Spin Transfer from Metal to Organic Molecule ~ Milestone towards integrated quantum computing using molecules ~
A research group led by Associate Professor Shinji Miwa at the Institute for Solid State Physics (ISSP), The University of Tokyo reveals that a phthalocyanine molecular film adsorbed on the surface of platinum wire exhibits a spin-Hall magnetoresistance effect. They demonstrates spin-transfer from platinum to magnetic organic molecules. Phthalocyanine is widely used as a blue pigment for road signs and is also known as a high-quality magnetic molecule with spin.
Spin-transfer technology is fundamental part of spintronics research and is the main principle applied to non-volatile memory MRAM. Since MRAM does not require power to maintain information, spintronics has potential to deal with reducing power consumption of IT equipment. Therefore spintronics could be extremely important for global sustainability and help enrich our life.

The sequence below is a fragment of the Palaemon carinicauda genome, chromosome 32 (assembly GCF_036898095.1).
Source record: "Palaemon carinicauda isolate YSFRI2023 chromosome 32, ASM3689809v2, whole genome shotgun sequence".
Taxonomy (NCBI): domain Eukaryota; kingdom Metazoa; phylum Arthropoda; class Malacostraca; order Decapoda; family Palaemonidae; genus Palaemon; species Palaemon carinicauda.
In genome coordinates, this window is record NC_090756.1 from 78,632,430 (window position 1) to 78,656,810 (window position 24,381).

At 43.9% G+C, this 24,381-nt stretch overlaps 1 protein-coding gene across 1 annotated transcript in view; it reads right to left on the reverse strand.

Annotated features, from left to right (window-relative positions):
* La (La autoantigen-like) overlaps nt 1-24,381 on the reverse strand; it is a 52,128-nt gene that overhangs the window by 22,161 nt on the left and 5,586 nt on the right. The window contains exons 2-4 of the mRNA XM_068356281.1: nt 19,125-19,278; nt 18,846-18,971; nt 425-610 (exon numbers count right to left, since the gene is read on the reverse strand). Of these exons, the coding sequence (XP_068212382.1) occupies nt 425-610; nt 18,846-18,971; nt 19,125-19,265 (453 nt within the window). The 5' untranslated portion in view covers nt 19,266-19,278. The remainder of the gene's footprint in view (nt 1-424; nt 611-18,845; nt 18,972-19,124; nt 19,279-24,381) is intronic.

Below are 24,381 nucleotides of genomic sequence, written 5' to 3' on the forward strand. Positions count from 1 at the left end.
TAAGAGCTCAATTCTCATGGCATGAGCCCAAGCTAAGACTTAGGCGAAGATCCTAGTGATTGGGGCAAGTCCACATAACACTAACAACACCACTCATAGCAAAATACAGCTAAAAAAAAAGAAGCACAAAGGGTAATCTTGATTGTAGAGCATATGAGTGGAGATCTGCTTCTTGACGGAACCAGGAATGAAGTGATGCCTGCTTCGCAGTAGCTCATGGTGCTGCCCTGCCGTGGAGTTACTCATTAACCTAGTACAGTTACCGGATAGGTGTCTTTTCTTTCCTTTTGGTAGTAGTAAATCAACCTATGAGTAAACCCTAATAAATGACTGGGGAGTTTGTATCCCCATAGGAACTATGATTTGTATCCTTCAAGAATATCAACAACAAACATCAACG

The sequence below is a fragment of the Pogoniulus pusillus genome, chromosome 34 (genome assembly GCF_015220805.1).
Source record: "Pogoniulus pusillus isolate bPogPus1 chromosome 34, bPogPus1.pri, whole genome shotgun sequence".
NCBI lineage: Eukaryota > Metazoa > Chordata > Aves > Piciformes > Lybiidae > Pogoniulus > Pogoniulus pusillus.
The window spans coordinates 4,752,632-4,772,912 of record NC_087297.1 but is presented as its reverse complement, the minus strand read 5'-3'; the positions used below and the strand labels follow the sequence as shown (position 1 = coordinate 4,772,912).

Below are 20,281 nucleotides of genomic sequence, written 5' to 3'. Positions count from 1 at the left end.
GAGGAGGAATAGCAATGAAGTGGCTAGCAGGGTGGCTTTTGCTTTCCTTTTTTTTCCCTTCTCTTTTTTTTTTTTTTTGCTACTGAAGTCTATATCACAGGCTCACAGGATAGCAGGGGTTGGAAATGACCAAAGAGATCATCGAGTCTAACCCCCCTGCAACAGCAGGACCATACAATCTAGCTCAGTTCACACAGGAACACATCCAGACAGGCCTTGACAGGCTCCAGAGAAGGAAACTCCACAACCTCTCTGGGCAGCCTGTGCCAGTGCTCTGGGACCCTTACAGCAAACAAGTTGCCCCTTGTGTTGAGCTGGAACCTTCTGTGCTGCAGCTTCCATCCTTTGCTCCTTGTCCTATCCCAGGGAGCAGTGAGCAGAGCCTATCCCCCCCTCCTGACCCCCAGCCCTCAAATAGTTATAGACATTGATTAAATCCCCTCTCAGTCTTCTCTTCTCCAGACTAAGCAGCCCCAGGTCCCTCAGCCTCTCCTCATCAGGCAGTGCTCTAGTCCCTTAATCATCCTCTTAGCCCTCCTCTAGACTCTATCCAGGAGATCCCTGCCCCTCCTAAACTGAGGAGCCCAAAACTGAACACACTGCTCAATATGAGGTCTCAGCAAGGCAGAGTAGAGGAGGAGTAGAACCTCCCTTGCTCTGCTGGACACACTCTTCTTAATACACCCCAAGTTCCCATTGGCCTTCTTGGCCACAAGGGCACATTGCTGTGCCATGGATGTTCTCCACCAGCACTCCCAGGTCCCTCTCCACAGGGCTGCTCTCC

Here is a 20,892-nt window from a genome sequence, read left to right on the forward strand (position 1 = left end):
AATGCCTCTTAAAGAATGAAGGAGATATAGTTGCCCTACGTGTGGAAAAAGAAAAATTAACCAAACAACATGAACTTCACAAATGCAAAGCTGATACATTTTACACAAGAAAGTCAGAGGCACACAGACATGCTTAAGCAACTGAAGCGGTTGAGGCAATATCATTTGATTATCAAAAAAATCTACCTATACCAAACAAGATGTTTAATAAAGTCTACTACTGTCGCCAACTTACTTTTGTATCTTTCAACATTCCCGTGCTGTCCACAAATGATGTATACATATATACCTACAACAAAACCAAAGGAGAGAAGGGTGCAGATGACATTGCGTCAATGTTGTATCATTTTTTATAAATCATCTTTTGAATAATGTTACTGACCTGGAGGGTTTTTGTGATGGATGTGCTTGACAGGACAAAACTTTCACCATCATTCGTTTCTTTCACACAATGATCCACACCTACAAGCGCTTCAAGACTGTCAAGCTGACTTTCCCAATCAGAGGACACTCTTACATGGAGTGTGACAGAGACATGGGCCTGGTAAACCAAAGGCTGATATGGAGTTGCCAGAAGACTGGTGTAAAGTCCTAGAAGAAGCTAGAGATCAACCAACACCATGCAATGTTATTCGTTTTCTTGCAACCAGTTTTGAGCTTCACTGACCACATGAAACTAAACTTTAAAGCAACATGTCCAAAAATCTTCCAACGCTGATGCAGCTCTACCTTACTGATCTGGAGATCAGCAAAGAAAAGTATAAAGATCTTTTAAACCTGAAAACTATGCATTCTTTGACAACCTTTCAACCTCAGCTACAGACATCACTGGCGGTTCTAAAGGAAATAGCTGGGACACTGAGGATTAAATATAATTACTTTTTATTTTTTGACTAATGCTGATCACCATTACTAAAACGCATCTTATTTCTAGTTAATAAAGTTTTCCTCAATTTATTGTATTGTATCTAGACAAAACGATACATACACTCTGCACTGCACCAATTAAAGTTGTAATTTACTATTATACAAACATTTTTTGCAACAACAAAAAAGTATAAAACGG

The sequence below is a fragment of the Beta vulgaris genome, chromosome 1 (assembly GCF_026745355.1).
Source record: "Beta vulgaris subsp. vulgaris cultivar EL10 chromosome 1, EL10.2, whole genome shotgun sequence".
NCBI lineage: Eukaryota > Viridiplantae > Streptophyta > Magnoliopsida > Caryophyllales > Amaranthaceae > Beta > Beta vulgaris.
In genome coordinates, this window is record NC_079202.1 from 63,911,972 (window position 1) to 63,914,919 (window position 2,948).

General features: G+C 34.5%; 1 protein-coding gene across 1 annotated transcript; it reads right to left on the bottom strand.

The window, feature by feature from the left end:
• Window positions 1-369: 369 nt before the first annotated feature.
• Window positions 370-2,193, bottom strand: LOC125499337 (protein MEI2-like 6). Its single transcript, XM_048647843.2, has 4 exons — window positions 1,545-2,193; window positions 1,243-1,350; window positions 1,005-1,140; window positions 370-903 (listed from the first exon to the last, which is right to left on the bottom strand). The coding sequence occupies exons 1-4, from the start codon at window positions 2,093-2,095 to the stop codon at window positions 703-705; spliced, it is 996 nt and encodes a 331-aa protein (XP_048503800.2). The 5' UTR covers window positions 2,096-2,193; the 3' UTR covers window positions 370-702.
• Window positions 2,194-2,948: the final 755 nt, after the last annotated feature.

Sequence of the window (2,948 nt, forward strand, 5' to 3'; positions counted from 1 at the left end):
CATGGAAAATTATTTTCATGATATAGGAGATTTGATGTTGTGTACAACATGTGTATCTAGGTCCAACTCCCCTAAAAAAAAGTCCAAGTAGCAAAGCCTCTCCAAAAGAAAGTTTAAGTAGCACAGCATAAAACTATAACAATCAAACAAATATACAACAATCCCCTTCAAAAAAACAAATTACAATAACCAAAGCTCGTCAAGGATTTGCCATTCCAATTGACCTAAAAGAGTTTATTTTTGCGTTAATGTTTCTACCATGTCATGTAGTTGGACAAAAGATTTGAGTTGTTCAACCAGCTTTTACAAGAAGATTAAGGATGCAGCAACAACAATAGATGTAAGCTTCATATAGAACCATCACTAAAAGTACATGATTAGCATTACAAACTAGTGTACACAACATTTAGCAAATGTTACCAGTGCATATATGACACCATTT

The research group finds that the spin-transfer effect can be used as spin torque in a molecular system. The spin transfer is known to work with metallic magnets. In this study, they find that it works with organic molecules. Since organic molecules have a sufficiently long coherence retention time, the spin-transfer effect in a molecule may be used as a bit initialization technology for quantum computers. This research result has been published in Nano Letters on December 12, 2019.
- Journal： Nano Letters
- Title：Detection of spin-transfer from metal to molecule by magnetoresistance measurement
- Authors： Hiromu Gamou, Koki Shimose, Ryoto Enoki, Emi Minamitani, Akitoshi Shiotari, Yoshinori Kotani, Kentaro Toyoki, Tetsuya Nakamura, Yoshiaki Sugimoto, Makoto Kohda, Junsaku Nitta and Shinji Miwa*